Treat Yourself

I neglect myself often, but Georgia talks about having beautiful things, and shopping is known to boost the feel good chemicals in your brain- its what makes it so addictive. She mentions buying something for yourself when you see it- and I think this is a great idea. I tend to spend too long on buying decisions for myself and then find I have nothing to wear.

What you should take away from this (if nothing else)

Also known hence forth as Georgia’s Genius-

“Are you letting your psoriasis define you when you look at yourself in the mirror?

Are you thinking to yourself, Well, I’m just a person that’s covered in psoriasis? Or are you thinking No, I’m a bloody good person. I’m a great person. I’m a generous person. I’m a kind, loyal, trustworthy person. And I’ve got so many amazing qualities that actually screw the psoriasis. It’s not important.

And I think that’s what you need to come to terms with. For so many years I didn’t. I thought of myself as a bad person. I felt ashamed of having psoriasis. I thought like, I’d let people down because of it. You know, if I didn’t want to go out because I felt embarrassed by my skin. I felt like I was an awful person for letting people down. But now I totally think different to that. And I think that’s what’s got me to this point. Because I’ve got all of those things I mentioned. I’ve got a lot of support around me, I’ve got a great home environment. I love my job. I absolutely love where I live.”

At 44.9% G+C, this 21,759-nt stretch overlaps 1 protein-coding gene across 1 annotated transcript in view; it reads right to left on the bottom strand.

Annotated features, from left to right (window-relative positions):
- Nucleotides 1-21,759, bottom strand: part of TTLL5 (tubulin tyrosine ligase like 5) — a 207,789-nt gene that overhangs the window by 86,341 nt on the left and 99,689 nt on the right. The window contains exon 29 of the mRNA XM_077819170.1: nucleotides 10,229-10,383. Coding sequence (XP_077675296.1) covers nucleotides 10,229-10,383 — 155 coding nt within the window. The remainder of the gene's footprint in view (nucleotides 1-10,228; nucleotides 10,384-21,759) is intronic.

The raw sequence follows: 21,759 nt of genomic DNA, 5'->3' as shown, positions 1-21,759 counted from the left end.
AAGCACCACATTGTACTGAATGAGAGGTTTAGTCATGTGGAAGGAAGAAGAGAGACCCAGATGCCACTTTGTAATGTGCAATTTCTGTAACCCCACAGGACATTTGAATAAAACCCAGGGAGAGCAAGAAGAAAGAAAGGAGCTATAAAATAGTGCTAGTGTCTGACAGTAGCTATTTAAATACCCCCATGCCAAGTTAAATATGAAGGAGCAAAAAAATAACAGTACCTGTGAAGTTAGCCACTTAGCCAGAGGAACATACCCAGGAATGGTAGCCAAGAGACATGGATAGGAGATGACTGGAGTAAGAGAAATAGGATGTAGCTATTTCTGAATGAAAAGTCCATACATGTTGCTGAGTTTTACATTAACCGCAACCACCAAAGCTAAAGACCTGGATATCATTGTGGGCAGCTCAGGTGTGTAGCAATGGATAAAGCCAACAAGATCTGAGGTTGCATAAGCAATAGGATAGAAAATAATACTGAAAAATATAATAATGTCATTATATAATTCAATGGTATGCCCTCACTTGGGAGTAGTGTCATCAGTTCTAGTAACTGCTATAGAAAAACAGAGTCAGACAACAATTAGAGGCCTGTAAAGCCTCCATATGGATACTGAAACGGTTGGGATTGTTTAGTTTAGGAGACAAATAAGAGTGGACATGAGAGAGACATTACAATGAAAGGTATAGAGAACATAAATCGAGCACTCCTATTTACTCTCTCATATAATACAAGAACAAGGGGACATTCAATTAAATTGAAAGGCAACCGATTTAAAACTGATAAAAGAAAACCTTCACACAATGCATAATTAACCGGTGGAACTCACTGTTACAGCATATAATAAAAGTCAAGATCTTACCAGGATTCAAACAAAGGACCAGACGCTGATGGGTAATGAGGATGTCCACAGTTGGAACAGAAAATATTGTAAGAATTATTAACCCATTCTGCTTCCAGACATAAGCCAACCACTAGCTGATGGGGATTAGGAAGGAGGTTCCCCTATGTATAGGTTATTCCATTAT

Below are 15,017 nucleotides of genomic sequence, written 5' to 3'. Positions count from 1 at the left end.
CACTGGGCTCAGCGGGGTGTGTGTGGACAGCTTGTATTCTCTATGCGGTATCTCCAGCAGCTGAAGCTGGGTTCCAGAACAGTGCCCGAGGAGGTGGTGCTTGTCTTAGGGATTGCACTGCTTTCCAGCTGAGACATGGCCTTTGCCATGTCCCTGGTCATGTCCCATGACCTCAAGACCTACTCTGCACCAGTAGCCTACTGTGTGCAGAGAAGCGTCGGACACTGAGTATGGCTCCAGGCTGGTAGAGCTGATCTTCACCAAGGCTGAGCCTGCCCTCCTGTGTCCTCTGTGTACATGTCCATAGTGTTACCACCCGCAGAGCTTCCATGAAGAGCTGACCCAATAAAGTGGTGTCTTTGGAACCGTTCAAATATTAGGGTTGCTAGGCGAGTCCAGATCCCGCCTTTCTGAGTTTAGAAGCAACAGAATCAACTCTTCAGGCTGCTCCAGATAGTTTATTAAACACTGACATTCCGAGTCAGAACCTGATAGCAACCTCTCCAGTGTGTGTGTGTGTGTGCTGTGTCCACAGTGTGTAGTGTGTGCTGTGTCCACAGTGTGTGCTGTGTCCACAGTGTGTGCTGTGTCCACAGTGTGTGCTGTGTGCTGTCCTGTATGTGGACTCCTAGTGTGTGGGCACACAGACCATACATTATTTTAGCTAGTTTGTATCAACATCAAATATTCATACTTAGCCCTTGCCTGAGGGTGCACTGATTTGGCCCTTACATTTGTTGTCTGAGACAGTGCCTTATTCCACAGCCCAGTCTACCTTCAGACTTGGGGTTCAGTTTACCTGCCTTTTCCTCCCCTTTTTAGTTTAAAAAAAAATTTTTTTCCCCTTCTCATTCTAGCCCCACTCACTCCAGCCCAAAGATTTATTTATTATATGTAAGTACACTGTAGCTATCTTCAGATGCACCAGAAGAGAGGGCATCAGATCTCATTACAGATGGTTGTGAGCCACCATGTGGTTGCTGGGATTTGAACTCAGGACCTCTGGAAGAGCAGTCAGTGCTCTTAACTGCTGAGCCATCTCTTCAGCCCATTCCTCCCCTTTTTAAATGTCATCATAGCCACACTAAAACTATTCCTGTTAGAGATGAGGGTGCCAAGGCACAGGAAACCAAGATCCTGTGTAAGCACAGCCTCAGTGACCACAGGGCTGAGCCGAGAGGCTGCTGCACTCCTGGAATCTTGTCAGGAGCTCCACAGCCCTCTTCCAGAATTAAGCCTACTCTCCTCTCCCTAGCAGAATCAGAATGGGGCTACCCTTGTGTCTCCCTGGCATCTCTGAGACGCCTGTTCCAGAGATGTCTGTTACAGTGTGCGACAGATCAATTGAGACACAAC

So what do you think you can change?

I for one, am heading over to Anthropologie to buy some nicer bedding- my daydreams of living near the sea will have to wait a while longer. Let me know what you’re going to change in the comments- have more ideas to share? I would love to hear them šŸ™‚

About Georgia

Georgia is a PT in Lytham , UK and she specialises in working with those of us who lack confidence in our skin. You can find her training videos and psoriasis inspirational posts on Instagram @georgiacrowtherpt